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How do I Dispose of Expired Medicine?

By Deborah Ng
Updated Mar 03, 2024
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There are several safe ways to get rid of expired medicine. Most experts recommend contacting a pharmacy about taking the drugs there, because pharmacies usually have programs for recycling or disposing of medications. Other options include securely enclosing them in plastic and throwing them in the trash, taking them to a hazardous waste facility or donating them to organizations that accept expired medicine.

Environmental Hazard

It once was recommended to flush old medicines down the toilet or dump them down the sink drain. This was considered safe within the home because the medications could no longer be taken accidentally or be ingested by children or pets. Drugs that have been flushed or washed down the drain, however, could get into the soil or water supply, creating an environmental hazard. This is no longer considered a good way to dispose of expired medicines.

Contact a Pharmacy

If you have expired medicine that you want to get rid of, the best thing to do is contact your local pharmacy first. Some pharmacies will take back expired medicine at any time, and others will hold periodic drives to collect it. Either way, the pharmacy might be able to take back your expired medication and dispose of it properly. If your pharmacy doesn't take back your old drugs, you can ask the pharmacist what to do with them. Another pharmacy in your area also might accept expired medicines.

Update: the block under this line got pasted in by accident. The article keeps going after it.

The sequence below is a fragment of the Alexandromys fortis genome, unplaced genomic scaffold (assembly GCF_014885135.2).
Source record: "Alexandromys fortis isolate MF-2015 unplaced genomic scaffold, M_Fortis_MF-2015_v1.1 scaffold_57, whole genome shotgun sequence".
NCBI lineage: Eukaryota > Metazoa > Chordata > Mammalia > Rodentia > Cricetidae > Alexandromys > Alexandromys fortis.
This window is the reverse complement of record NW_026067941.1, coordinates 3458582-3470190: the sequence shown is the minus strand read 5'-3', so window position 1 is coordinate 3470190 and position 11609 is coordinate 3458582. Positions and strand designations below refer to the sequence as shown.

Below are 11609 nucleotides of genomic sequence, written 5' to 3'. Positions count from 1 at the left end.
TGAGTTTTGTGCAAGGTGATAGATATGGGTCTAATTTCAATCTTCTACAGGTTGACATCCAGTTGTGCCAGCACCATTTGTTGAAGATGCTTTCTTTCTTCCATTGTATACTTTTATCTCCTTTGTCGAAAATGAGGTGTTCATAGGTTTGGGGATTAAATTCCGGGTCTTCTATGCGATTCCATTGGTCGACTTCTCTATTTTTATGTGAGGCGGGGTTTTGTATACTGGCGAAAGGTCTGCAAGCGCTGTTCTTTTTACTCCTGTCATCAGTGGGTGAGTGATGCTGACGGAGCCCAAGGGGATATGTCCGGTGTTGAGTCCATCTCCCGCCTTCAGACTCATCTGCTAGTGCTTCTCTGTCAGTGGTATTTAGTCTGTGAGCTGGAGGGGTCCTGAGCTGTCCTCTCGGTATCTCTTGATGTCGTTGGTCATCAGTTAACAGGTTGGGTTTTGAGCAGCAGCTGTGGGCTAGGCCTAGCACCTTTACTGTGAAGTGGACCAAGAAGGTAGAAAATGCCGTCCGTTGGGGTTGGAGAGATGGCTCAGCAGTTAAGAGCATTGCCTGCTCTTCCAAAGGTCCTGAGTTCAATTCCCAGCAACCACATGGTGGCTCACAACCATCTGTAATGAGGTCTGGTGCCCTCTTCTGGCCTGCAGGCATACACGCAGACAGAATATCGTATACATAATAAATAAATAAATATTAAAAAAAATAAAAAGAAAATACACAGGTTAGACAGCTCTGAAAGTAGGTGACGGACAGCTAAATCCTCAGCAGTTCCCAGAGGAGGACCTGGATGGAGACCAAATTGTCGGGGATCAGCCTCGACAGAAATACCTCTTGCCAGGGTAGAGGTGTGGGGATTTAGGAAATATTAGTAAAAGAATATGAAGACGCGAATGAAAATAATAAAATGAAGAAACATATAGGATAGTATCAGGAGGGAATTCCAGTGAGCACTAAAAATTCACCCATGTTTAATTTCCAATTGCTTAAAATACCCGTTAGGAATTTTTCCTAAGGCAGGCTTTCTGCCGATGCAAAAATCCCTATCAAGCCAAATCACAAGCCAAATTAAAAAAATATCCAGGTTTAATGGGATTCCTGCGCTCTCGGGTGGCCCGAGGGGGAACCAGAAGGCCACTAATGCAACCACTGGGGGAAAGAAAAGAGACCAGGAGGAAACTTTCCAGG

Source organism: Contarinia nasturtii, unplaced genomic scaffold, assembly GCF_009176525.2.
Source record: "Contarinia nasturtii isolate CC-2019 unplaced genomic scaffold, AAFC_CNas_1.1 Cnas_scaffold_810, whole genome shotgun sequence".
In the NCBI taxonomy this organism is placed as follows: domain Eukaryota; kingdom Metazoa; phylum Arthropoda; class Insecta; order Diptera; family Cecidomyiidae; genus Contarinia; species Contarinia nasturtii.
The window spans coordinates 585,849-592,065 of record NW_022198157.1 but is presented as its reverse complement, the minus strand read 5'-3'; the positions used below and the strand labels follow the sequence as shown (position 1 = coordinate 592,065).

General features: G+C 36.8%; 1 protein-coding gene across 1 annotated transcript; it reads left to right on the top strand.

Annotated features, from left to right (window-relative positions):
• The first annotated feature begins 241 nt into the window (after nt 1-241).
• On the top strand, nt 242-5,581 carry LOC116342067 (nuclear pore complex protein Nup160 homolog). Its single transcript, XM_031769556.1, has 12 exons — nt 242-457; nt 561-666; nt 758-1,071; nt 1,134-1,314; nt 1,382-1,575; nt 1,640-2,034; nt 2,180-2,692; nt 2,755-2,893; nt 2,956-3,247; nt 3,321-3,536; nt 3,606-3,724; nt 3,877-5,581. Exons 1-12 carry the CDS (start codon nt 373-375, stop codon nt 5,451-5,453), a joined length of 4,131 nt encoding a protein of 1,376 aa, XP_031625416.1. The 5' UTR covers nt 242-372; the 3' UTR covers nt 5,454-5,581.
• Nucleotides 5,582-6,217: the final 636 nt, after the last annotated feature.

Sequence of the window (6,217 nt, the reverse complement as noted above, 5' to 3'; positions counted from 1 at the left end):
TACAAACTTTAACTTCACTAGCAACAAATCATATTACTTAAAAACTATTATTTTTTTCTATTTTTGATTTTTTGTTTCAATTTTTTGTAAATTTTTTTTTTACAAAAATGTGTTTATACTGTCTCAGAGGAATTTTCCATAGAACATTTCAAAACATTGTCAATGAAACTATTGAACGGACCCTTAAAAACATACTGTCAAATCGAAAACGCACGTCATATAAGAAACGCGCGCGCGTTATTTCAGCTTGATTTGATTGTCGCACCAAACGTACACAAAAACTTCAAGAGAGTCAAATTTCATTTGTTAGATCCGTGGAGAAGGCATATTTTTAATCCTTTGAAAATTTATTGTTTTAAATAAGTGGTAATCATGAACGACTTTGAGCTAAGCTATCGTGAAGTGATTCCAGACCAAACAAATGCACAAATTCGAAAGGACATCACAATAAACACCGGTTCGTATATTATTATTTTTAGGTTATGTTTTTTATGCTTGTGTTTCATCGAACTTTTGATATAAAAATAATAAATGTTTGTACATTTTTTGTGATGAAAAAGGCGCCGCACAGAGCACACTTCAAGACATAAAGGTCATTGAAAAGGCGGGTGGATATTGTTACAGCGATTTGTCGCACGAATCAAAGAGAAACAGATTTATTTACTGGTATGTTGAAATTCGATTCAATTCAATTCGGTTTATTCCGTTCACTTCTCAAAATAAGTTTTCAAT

Enclose in Plastic

Another option is to take any old pills and pulverize them, then return them to their child-safe container and place the container inside several ziplock plastic bags or another thick plastic container. They can then be thrown away with other trash. The plastic will not degrade quickly, which could prevent the medicine from contaminating the soil — at least for many years. With this method, however, leakage and contamination still is possible.

Hazardous Waste

Expired medicines are considered to be hazardous waste, so they should be disposed as such. You can contact your local hazardous waste facility to whether it accepts expired drugs. If not, the facility likely will have a recommendation for what to do with them.

Charitable Organizations

There also are organizations that accept medicine that has passed its expiration date and will donate the medicine to organizations in third-world countries. Some medicine might still be good long past its printed expiration date, although only qualified healthcare professionals should decide which expired medicines are still safe to take. An Internet search will provide you with the names of these organizations.